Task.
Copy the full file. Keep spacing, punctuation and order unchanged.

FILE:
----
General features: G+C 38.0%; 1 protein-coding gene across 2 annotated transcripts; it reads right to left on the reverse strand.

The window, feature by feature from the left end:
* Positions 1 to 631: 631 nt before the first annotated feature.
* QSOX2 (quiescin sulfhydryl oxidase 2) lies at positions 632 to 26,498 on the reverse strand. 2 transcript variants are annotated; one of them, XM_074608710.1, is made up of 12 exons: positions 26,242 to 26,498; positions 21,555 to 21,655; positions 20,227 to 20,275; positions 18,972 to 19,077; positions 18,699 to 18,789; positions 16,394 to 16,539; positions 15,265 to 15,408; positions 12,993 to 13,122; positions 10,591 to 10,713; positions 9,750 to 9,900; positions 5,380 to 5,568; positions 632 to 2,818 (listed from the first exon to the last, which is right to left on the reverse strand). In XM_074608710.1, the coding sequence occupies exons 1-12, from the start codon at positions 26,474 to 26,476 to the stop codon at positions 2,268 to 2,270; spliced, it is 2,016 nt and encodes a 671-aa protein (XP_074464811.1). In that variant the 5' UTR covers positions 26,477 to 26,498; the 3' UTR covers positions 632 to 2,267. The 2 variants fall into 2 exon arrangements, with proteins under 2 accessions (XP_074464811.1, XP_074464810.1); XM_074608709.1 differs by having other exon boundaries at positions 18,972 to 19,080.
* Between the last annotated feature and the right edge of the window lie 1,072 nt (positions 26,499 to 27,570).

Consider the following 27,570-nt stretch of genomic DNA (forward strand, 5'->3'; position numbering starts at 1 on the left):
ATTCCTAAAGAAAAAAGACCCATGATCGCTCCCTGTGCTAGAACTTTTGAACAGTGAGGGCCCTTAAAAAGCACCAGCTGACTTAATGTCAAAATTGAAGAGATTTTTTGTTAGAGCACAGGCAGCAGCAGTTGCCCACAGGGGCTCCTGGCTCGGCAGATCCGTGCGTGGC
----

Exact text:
General features: G+C 38.0%; 1 protein-coding gene across 2 annotated transcripts; it reads right to left on the reverse strand.

The window, feature by feature from the left end:
* Positions 1 to 631: 631 nt before the first annotated feature.
* QSOX2 (quiescin sulfhydryl oxidase 2) lies at positions 632 to 26,498 on the reverse strand. 2 transcript variants are annotated; one of them, XM_074608710.1, is made up of 12 exons: positions 26,242 to 26,498; positions 21,555 to 21,655; positions 20,227 to 20,275; positions 18,972 to 19,077; positions 18,699 to 18,789; positions 16,394 to 16,539; positions 15,265 to 15,408; positions 12,993 to 13,122; positions 10,591 to 10,713; positions 9,750 to 9,900; positions 5,380 to 5,568; positions 632 to 2,818 (listed from the first exon to the last, which is right to left on the reverse strand). In XM_074608710.1, the coding sequence occupies exons 1-12, from the start codon at positions 26,474 to 26,476 to the stop codon at positions 2,268 to 2,270; spliced, it is 2,016 nt and encodes a 671-aa protein (XP_074464811.1). In that variant the 5' UTR covers positions 26,477 to 26,498; the 3' UTR covers positions 632 to 2,267. The 2 variants fall into 2 exon arrangements, with proteins under 2 accessions (XP_074464811.1, XP_074464810.1); XM_074608709.1 differs by having other exon boundaries at positions 18,972 to 19,080.
* Between the last annotated feature and the right edge of the window lie 1,072 nt (positions 26,499 to 27,570).

Consider the following 27,570-nt stretch of genomic DNA (forward strand, 5'->3'; position numbering starts at 1 on the left):
ATTCCTAAAGAAAAAAGACCCATGATCGCTCCCTGTGCTAGAACTTTTGAACAGTGAGGGCCCTTAAAAAGCACCAGCTGACTTAATGTCAAAATTGAAGAGATTTTTTGTTAGAGCACAGGCAGCAGCAGTTGCCCACAGGGGCTCCTGGCTCGGCAGATCCGTGCGTGGC